Second, what people call “modern art” is largely conceptual. The reason so much of it is hard to parse is that most of it is really just a proof-of-concept of an idea. Most artists don’t try to create something that is visually appealing or lifelike, because why would they? We came up with those techniques hundreds of years ago, and besides, we now have the Internet. If you want to see what a naked person looks like, you can just google it.
Rather, it’s easier to imagine a piece of so-called modern art in the same way as putting a petri dish under a microscope, or a data readout, or the prototype for an invention. It won’t mean much to you unless you do the legwork first.
And that brings me to my third, and perhaps most crucial point: No one is asking you to learn — or talk — about art. It’s okay to just not understand something, without calling it fake, a scam, or illegal in any way. It’s a new concept in the information age, but no one expects you to be an expert or even have an opinion on everything.
I think that’s part of the reason modern art is such a slam dunk topic of conversation for conservatives. Understanding modern art requires going against your instincts and telling yourself that while this supposed “sculpture” just looks like a urinal, there’s actually a lot more to it. But to understand that, you must first get out there, read a few books, and put aside your initial feelings of disgust. Would you rather do that, or would you rather just deal with your gut and hate the thing instead?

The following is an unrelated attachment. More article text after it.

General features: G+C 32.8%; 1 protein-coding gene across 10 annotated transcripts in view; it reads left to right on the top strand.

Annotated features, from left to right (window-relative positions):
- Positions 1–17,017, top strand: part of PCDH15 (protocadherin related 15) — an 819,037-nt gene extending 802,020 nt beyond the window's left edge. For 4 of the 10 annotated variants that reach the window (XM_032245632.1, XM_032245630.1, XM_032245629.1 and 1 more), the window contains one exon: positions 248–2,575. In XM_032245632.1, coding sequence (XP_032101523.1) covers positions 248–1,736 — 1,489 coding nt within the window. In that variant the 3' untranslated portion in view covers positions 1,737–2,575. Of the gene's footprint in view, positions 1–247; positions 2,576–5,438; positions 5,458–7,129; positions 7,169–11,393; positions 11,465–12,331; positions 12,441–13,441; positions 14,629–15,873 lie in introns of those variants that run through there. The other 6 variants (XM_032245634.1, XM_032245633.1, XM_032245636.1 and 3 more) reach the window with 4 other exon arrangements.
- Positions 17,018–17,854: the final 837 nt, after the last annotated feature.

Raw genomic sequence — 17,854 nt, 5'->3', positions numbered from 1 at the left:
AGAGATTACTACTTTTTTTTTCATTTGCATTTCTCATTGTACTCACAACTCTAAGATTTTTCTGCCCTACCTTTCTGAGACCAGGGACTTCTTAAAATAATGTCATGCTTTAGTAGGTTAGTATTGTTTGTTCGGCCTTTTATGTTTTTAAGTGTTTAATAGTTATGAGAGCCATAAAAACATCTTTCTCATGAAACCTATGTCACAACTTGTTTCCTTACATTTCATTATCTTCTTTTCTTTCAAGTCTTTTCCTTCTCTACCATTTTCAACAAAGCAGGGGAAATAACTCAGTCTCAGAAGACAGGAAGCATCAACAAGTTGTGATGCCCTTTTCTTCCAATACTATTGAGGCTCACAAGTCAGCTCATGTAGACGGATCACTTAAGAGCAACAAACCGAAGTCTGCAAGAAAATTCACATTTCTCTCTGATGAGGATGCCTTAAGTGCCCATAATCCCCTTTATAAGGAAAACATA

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Conservatism is enmeshed in that need for so-called “common sense” solutions to complex problems. That is why the core message of Brexit fit on a bus. That’s why the anti-trans movement is so hard to fight. That’s why Trump absolutely killed it on Twitter. Modern, conceptual art symbolizes that need for nuance and depth that modern conservatism rejects. “We’re tired of the experts”, remember?
Likewise, conservatism is deeply suspicious of “modernity” as a concept, even if that so-called modernity predates the founding of Northern Ireland. It fetishizes more traditional art forms, just as it fetishizes everything from the past (even if their nostalgic understanding of the past doesn’t quite match history as it happened). Modernity is a threat to those traditions; a sign of an evolving tomorrow rather than a perfectly preserved yesterday.
Art is difficult. You can take it or leave it, but if you’re going to take it, at least try to take it seriously. Rather than relying on the idea that an entire industry full of experts is trying to trick you for some unexplained reason, perhaps you can take an extra second to entertain the idea that there may be things in this world that you don’t fully understand yet. don’t understand, and that instead of getting mad about that, maybe it would be nice to sort them out.